Hydropower, or hydroelectric power, is the most common and least expensive source of renewable electricity in the United States today. According to the Energy Information Administration, more than 6% of the country's electricity was produced from hydropower resources in 2008, and about 70% of all renewable electricity generated in the United States came from hydropower resources.



Hydropower technologies have a long history of use because of their many benefits, including high availability and lack of pollution emissions. The term “hydro” comes from an ancient Greek word for water. For centuries, waterwheels provided the energy to grind grain and saw lumber.


In the United States, the first hydropower plant was built in 1880 in Grand Rapids, Michigan. Large scale construction of these power plants occurred in the 1930s and ‘40s as a part of Franklin D. Roosevelt’s “New Deal” programs. These efforts were intended to provide electricity to remote areas of the country where private utility companies were absent. Since rivers are abundant, hydroelectricity is widely used by both rural and urban settlements.


Hydropower uses water to power machinery or make electricity. Water constantly moves through a vast global cycle, evaporating from lakes and oceans, forming clouds, precipitating as rain or snow, and then flowing back down through our natural water systems. The energy of this water cycle, which is driven by the sun, can be tapped to produce electricity or for mechanical tasks like grinding grain. Hydropower uses a fuel—water—that is not reduced or used up in the process. Because the water cycle is an endless constantly recharging system, hydropower is considered a renewable energy.

The cycle of water

When flowing water is captured and turned into electricity, it is called hydroelectric power. There are several types of hydroelectric facilities; they are all powered by the kinetic energy of flowing water as it moves downstream. Turbines and generators convert the energy into electricity, which is then fed into the electrical grid to be used in homes, businesses, and by industries. As an example, the force of the flow of a medium-size river is equal to several million horsepower. One million horsepower, if converted to electricity, would equal the power of 746 megawatts (MW). One megawatt can produce enough electricity to service approximately 1,000 homes in the U.S.


Green Avenger Fast Fact

W = Watt = rate of energy conversion of 1 joule per second
kW = kilowatts = 1,000 watts
MW = megawatts = 1,000 kilowatts
GW = gigawatts = 1,000 megawatts

Joule = passing an electric current of one ampere through a resistance of 1 ohm for one second.


Tidal, Wave and Ocean Energy

Oceans cover more than 70% of the Earth's surface. As the world's largest solar collectors, oceans contain thermal energy from the sun and produce mechanical energy from tides and waves. Even though the sun affects all ocean activity, the gravitational pull of the moon primarily drives tides, and wind powers ocean waves. The circular motion of water molecules swirl throughout water systems with loads of kinetic energy. The most productive or high-energy producing waves (generating about 100 MW) are located on western coastlines facing the open sea such as California and the Pacific Northwest, Chile, northern Europe, South Africa, Australia, and New Zealand.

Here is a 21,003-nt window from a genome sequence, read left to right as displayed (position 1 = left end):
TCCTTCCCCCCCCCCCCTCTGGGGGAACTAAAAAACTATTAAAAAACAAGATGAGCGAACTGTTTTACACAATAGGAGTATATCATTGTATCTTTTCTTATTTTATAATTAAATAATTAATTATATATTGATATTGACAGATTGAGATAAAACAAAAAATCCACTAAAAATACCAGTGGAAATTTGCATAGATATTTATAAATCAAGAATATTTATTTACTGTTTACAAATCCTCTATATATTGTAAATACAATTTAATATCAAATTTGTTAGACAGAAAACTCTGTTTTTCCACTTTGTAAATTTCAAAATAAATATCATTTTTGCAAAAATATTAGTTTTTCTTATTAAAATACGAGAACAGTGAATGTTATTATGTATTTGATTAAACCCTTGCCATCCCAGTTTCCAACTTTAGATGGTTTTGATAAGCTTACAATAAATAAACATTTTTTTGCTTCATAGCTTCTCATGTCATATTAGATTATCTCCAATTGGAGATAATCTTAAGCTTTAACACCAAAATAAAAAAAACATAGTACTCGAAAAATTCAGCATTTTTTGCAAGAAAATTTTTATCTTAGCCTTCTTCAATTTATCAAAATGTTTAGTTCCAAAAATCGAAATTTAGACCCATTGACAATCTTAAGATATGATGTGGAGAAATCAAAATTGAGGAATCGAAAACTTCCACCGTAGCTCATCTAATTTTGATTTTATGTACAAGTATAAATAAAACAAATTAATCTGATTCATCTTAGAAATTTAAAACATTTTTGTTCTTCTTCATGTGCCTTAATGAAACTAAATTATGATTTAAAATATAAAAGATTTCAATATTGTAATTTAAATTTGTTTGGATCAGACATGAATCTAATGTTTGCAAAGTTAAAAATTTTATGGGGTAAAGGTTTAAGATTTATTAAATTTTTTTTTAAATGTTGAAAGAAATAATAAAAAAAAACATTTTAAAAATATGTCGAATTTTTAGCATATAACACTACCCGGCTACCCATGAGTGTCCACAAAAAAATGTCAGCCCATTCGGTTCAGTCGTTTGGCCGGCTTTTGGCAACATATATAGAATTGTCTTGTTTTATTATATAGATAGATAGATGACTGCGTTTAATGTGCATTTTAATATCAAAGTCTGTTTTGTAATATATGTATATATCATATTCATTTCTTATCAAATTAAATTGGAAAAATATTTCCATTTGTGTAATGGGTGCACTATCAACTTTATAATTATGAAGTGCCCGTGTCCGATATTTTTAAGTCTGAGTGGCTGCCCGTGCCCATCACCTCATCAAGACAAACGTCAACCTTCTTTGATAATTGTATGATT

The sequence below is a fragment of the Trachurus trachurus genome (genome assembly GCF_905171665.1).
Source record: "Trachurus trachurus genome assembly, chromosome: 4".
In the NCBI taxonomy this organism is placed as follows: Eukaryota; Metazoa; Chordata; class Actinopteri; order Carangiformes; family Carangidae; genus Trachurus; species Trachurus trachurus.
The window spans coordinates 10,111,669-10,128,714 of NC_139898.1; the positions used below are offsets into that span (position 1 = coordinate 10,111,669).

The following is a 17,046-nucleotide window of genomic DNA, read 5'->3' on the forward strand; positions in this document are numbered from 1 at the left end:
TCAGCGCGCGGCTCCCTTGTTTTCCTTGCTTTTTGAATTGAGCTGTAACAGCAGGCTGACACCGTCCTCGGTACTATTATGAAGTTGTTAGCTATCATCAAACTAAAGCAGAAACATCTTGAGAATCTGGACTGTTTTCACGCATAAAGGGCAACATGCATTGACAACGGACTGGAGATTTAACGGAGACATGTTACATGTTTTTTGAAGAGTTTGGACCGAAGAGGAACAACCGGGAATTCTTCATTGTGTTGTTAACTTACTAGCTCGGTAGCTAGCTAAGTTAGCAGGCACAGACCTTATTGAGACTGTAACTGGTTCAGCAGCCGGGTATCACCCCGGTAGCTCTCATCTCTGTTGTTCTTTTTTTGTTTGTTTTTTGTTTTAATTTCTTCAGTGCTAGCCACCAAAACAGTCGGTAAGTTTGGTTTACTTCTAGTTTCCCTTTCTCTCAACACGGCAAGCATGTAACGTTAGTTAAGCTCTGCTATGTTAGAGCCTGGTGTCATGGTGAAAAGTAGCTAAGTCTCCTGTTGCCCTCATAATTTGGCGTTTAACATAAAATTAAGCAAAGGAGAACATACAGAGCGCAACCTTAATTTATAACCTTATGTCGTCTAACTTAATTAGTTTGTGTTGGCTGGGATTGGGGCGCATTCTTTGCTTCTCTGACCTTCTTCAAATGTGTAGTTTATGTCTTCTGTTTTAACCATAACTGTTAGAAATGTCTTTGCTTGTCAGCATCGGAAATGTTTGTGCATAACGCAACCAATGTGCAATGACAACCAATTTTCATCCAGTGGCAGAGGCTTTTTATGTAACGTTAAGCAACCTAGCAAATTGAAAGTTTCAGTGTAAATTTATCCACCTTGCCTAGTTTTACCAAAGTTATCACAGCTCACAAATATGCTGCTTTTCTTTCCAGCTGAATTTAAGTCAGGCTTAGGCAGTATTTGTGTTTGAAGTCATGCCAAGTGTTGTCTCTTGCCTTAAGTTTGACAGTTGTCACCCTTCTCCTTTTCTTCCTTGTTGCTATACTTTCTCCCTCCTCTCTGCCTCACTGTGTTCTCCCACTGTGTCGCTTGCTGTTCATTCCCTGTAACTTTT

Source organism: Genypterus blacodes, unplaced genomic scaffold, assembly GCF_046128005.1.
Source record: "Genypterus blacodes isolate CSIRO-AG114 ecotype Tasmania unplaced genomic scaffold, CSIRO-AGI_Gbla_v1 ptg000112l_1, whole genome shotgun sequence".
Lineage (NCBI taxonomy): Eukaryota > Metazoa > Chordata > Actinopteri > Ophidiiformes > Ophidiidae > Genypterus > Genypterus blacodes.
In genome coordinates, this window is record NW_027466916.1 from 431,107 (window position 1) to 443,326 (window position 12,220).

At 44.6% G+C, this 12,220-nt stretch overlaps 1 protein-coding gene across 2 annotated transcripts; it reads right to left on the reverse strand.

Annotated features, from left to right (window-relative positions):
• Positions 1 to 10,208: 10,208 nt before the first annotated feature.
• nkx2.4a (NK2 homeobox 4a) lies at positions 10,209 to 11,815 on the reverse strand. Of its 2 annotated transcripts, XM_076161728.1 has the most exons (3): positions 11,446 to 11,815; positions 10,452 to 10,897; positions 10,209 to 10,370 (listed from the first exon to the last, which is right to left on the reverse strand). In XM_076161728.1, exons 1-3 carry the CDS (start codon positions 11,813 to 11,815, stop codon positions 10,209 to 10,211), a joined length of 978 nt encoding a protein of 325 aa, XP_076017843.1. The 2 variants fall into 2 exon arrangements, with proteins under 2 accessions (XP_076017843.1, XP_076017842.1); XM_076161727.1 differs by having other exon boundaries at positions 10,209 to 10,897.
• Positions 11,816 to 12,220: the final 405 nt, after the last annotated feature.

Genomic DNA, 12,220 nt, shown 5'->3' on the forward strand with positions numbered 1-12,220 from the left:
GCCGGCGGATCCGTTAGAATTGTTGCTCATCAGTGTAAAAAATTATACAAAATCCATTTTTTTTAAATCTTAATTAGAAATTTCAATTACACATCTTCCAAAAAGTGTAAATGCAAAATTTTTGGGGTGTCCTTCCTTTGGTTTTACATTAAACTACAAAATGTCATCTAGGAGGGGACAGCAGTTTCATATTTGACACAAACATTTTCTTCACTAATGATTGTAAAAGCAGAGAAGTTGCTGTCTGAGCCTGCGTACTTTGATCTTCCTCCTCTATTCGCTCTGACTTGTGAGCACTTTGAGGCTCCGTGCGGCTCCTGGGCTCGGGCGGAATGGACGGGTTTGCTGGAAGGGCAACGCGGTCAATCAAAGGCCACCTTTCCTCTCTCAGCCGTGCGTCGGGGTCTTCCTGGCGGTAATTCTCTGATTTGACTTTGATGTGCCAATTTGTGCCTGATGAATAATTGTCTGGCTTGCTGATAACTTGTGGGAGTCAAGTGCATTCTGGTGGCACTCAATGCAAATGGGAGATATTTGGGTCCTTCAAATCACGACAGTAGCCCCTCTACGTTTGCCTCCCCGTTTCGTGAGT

Ocean wave energy is captured directly from surface waves or from pressure fluctuations below the surface. Wave energy can be converted into electricity by offshore or onshore systems. To learn more visit:


An image of ocean hydropower


Green Avenger Fast Fact
There are currently no commercial ocean energy power plants in the U.S. Only about 300 megawatts of tidal energy is currently produced worldwide.


A picture of Tidal Barrage in action!

Tidal Power

Tidal power, or tidal energy, is a form of hydro power that exploits the tidal movements of the ocean as water flows back and forth. Tidal energy technologies include barrages or dams, tidal fences, and tidal turbines. Tidal power can be harnessed in a couple of ways: kinetic energy that powers turbines as the water moves between full and ebb tide, and; potential energy in which barrages are used to exploit the difference between high and low tide.

When there is a substantial amount of water that rushes in and out of some rivers and inlets it is possible to harness the energy created to drive generators to produce electricity. To tap this energy a barrage is built across the mouth of the river. Water turbines sit in the barrage wall and as the water rushes through, the turbines generate electricity.


A process called ocean thermal energy conversion (OTEC) uses the heat energy stored in the Earth's oceans to generate electricity. OTEC is an energy technology that converts solar radiation to electric power. OTEC systems use the ocean's natural thermal gradient—the fact that the ocean's layers of water have different temperatures—to drive a power-producing cycle.


Graph of Thermal energy absorbed by the ocean


Green Avenger Fast Fact
The heat energy from the sun that is absorbed each day in the ocean is equal to the energy stored in 250 billion barrels of oil.


As long as the temperature between the warm surface water and the cold deep water differs by about 20°C (36°F), an OTEC system can produce a significant amount of power. The oceans are thus a vast renewable resource, with the potential to help us produce billions of watts of electric power. This potential is estimated to be about 1013 watts of baseload power generation, according to some experts. The cold, deep seawater used in the OTEC process is also rich in nutrients, and it can be used to culture both marine organisms and plant life near the shore or on land.

Learn more about OTEC


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